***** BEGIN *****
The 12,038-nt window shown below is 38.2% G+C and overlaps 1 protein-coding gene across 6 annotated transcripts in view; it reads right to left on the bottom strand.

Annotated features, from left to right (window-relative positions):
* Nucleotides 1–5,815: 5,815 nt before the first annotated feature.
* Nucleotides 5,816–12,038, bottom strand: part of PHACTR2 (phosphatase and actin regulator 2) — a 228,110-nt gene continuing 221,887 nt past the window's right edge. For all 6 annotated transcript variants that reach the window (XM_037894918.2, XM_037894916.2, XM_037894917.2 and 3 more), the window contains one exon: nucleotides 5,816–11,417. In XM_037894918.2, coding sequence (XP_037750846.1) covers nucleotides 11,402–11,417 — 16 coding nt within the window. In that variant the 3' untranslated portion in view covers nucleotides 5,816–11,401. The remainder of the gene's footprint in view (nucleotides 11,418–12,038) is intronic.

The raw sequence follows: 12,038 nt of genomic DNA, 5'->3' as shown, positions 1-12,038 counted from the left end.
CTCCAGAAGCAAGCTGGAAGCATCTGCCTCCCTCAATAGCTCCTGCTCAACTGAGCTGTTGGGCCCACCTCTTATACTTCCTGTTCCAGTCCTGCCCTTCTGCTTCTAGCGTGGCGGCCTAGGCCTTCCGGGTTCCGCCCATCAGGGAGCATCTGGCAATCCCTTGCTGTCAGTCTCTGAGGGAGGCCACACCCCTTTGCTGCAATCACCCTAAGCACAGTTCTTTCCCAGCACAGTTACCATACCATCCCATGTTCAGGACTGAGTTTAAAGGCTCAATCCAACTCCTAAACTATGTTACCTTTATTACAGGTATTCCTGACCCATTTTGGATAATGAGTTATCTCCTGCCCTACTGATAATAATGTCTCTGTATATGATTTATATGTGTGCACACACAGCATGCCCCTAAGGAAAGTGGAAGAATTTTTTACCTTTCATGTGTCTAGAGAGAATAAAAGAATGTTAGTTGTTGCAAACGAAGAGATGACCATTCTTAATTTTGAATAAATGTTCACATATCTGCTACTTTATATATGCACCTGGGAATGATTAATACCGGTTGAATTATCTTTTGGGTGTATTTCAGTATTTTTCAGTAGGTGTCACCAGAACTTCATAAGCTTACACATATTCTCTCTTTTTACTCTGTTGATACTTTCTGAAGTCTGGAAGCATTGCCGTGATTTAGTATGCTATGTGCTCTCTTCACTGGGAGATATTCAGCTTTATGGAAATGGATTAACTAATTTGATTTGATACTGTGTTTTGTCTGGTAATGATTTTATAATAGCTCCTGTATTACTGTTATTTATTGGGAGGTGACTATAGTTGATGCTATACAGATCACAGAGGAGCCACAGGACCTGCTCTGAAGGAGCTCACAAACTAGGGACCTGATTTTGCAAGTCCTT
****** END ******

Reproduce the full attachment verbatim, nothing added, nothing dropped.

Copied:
The 12,038-nt window shown below is 38.2% G+C and overlaps 1 protein-coding gene across 6 annotated transcripts in view; it reads right to left on the bottom strand.

Annotated features, from left to right (window-relative positions):
* Nucleotides 1–5,815: 5,815 nt before the first annotated feature.
* Nucleotides 5,816–12,038, bottom strand: part of PHACTR2 (phosphatase and actin regulator 2) — a 228,110-nt gene continuing 221,887 nt past the window's right edge. For all 6 annotated transcript variants that reach the window (XM_037894918.2, XM_037894916.2, XM_037894917.2 and 3 more), the window contains one exon: nucleotides 5,816–11,417. In XM_037894918.2, coding sequence (XP_037750846.1) covers nucleotides 11,402–11,417 — 16 coding nt within the window. In that variant the 3' untranslated portion in view covers nucleotides 5,816–11,401. The remainder of the gene's footprint in view (nucleotides 11,418–12,038) is intronic.

The raw sequence follows: 12,038 nt of genomic DNA, 5'->3' as shown, positions 1-12,038 counted from the left end.
CTCCAGAAGCAAGCTGGAAGCATCTGCCTCCCTCAATAGCTCCTGCTCAACTGAGCTGTTGGGCCCACCTCTTATACTTCCTGTTCCAGTCCTGCCCTTCTGCTTCTAGCGTGGCGGCCTAGGCCTTCCGGGTTCCGCCCATCAGGGAGCATCTGGCAATCCCTTGCTGTCAGTCTCTGAGGGAGGCCACACCCCTTTGCTGCAATCACCCTAAGCACAGTTCTTTCCCAGCACAGTTACCATACCATCCCATGTTCAGGACTGAGTTTAAAGGCTCAATCCAACTCCTAAACTATGTTACCTTTATTACAGGTATTCCTGACCCATTTTGGATAATGAGTTATCTCCTGCCCTACTGATAATAATGTCTCTGTATATGATTTATATGTGTGCACACACAGCATGCCCCTAAGGAAAGTGGAAGAATTTTTTACCTTTCATGTGTCTAGAGAGAATAAAAGAATGTTAGTTGTTGCAAACGAAGAGATGACCATTCTTAATTTTGAATAAATGTTCACATATCTGCTACTTTATATATGCACCTGGGAATGATTAATACCGGTTGAATTATCTTTTGGGTGTATTTCAGTATTTTTCAGTAGGTGTCACCAGAACTTCATAAGCTTACACATATTCTCTCTTTTTACTCTGTTGATACTTTCTGAAGTCTGGAAGCATTGCCGTGATTTAGTATGCTATGTGCTCTCTTCACTGGGAGATATTCAGCTTTATGGAAATGGATTAACTAATTTGATTTGATACTGTGTTTTGTCTGGTAATGATTTTATAATAGCTCCTGTATTACTGTTATTTATTGGGAGGTGACTATAGTTGATGCTATACAGATCACAGAGGAGCCACAGGACCTGCTCTGAAGGAGCTCACAAACTAGGGACCTGATTTTGCAAGTCCTT